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Future Apple Vision Pro brainwave sensors could improve mental and physical health

Any number of sensors, including brainwave and biometric, could be part of future headset plans.

Apple is working on technology that could turn the Apple Vision Pro into a brainwave reader to improve mental health, assist with training and workouts, and help with mindfulness.

The technology in this patent would allow the Apple Vision Pro— or any future headset— to form a brain-computer interface, such as a noninvasive neural interface. Does this mean that future Apple AR/VR headsets can read your mind? Yes and no.

The technology would monitor a body's many systems like the heart, lungs, and brain regions. Specifically for the brain, this can help determine if the brain's learning centers are active or if brainwaves are showing a panic response.

This "neural interface" wouldn't be able to read a user's thoughts directly, but it would collect data that would drive health-related activities. In much the same way that the Apple Watch sensors are used to track workouts, sleep, and heart health, these sensors would bring new levels of awareness to a user's activity.

Apple Vision Pro future brainwave monitoring?

Apple also describes a system for monitoring different brain regions, such as the areas responsible for learning, anxiety, visual stimulation, etc. Given the success of current treatments for Post-Traumatic Stress Disorder that include auditory stimulation, it's easy to imagine a new technique for helping trauma patients.

Overall physical and mental health appear to be key to this patent application. Apple describes systems using a light-blocking headset design to make the experience fully immersive. Existing biofeedback tech already blocks out ambient light for better focus, and by extension, Apple could make a therapeutic-based device used by medical and mental health practitioners.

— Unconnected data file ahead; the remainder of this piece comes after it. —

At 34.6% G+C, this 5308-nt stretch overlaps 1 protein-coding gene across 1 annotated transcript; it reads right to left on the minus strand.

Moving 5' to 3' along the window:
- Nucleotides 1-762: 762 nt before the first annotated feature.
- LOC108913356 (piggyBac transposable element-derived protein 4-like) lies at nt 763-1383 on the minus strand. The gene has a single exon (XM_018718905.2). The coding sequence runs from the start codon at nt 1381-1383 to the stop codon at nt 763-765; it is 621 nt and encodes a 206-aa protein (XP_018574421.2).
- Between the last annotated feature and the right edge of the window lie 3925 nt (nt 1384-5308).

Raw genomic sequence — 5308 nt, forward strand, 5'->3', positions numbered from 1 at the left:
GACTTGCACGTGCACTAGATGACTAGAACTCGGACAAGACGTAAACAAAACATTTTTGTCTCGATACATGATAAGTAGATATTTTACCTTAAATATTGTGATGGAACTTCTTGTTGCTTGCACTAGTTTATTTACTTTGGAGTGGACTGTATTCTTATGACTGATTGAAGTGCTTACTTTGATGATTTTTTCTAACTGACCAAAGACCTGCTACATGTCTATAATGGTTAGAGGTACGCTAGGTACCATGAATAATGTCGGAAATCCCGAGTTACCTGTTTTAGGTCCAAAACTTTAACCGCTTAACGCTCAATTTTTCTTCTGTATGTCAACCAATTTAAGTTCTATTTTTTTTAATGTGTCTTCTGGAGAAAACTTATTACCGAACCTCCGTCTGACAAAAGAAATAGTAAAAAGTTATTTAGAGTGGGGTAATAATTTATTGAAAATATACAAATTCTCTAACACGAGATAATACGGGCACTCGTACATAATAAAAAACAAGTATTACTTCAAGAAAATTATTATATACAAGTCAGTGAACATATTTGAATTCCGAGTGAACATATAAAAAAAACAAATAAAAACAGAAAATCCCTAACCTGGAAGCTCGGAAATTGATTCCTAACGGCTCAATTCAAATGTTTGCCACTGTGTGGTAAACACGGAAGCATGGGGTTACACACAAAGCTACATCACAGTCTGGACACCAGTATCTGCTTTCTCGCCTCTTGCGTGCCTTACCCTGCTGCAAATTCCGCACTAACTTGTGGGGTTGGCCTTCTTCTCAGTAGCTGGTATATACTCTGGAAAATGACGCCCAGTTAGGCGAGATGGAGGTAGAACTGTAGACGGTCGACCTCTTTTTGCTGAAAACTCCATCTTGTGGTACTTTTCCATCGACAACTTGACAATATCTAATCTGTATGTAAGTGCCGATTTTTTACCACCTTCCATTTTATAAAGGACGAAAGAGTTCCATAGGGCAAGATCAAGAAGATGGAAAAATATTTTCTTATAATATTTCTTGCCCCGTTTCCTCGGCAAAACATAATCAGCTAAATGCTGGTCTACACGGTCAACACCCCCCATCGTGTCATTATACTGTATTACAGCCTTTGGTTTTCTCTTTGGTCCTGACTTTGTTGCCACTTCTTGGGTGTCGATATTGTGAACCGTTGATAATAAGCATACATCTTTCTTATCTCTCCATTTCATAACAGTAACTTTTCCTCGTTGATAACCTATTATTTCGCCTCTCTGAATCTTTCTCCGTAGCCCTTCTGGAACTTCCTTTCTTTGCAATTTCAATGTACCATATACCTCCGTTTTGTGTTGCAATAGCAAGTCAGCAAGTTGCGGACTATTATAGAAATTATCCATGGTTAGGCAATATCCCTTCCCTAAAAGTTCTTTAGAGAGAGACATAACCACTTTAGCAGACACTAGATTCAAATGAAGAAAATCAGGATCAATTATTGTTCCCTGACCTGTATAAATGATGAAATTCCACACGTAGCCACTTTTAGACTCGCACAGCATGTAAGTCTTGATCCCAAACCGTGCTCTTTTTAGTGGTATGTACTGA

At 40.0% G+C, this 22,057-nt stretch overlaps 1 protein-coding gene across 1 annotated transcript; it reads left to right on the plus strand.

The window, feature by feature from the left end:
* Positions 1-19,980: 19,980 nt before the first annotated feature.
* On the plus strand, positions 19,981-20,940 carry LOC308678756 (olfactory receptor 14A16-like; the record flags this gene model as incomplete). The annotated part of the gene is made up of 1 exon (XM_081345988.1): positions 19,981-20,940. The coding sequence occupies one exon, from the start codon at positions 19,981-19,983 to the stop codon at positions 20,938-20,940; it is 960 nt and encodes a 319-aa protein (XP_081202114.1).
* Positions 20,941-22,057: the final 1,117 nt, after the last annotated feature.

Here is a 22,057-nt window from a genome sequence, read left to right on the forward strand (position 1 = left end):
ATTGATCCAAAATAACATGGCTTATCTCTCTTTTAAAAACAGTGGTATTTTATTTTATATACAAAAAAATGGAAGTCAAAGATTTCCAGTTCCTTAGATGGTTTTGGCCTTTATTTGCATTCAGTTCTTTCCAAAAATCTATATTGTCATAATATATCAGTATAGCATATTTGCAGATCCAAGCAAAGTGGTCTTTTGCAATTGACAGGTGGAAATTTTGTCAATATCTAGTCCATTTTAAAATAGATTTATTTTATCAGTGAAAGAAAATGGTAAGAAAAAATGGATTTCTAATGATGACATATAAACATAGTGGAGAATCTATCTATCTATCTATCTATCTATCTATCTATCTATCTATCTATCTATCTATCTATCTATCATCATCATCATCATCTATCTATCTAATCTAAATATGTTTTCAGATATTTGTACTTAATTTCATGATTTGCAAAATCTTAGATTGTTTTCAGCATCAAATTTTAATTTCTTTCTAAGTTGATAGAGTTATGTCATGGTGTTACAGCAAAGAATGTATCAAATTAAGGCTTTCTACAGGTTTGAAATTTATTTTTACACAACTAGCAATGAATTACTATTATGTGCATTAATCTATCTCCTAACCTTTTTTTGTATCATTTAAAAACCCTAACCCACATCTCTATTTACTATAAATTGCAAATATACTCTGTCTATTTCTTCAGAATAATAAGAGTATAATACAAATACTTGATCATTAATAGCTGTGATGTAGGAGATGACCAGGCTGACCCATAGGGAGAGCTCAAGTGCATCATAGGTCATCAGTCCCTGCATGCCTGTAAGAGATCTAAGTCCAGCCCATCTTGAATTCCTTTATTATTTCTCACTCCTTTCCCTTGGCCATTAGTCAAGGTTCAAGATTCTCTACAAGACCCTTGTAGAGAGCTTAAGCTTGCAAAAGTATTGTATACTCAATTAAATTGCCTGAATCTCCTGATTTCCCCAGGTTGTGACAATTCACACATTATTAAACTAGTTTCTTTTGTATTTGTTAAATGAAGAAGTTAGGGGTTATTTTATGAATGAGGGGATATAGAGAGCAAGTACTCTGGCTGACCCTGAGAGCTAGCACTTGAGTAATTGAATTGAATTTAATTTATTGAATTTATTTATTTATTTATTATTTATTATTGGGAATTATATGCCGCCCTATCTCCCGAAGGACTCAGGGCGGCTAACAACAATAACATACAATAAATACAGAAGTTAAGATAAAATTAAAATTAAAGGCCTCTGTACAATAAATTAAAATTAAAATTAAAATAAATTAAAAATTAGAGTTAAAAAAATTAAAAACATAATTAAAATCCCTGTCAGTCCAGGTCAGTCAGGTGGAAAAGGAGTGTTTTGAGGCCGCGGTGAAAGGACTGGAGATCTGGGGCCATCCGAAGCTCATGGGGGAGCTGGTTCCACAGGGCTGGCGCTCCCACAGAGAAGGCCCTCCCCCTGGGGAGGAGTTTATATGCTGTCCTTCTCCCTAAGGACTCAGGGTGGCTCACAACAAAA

Another likely application is using the sensors to help students and others with neurodivergent learning issues improve their focus and comprehension through feedback.

Embedded sensors for full-body detection

The patent describes embedding sensors in a device's headband to monitor different brain areas. Headbands detect body temperature, pulse data, respiration rate, and blood pressure effectively.

The list of individual sensors that could be integrated in the device is staggering. Listing a sensor doesn't mean it will be in future products, only that Apple is considering all possible use cases. Some sensors, including functional magnetic infrared imaging (FMRI) sensors, seem unlikely to arrive soon.

The list of technology that could be included in a future headband is impressive and could unlock some amazing uses for AR and VR.

The Apple patent describes how the technology could be used to drive guided meditation apps, complete with feedback through haptics and the visual interface. Similar uses during exercise seem certain with this technology, including workouts that provide real-time biometric feedback on everything from heart rate and blood pressure to muscle contraction and sweat gland activity.

Workouts and physical activity

If you think Fitness+ workouts are integrated with the Apple Watch experience, imagine hopping into a weightlifting session where your headset tells you if you're performing the exercises properly and how much exertion is needed to hit your muscle-building goals.

It's easy to imagine a world where professional athletes and aspiring enthusiasts use this technology in practice and recovery. Programs like the popular cycling fitness app Zwift use heart rate and power data to adjust the workout experience. Adding blood pressure and stress levels could help turn this into a training and recovery tool.

A technical drawing featuring an array of circles and lines, representing a schematic or mechanical component layout for a brain-sensing device.
Sensors embedded into a headband could read user brain activity and body metrics

While it might seem invasive to have a device monitor the brain, this is already done in the applications this technology seems destined to power. The difference is that instead of wiring someone to individual blood pressure, brain monitoring, and stress-sending components, a complete diagnostic system could live inside the headband of an AR/VR headset.

This patent is credited to Javier Mendez, who also has a patent for possible wireless charging battery packs, GPS receivers, and other sensors that could be integrated into the Apple Watch's band.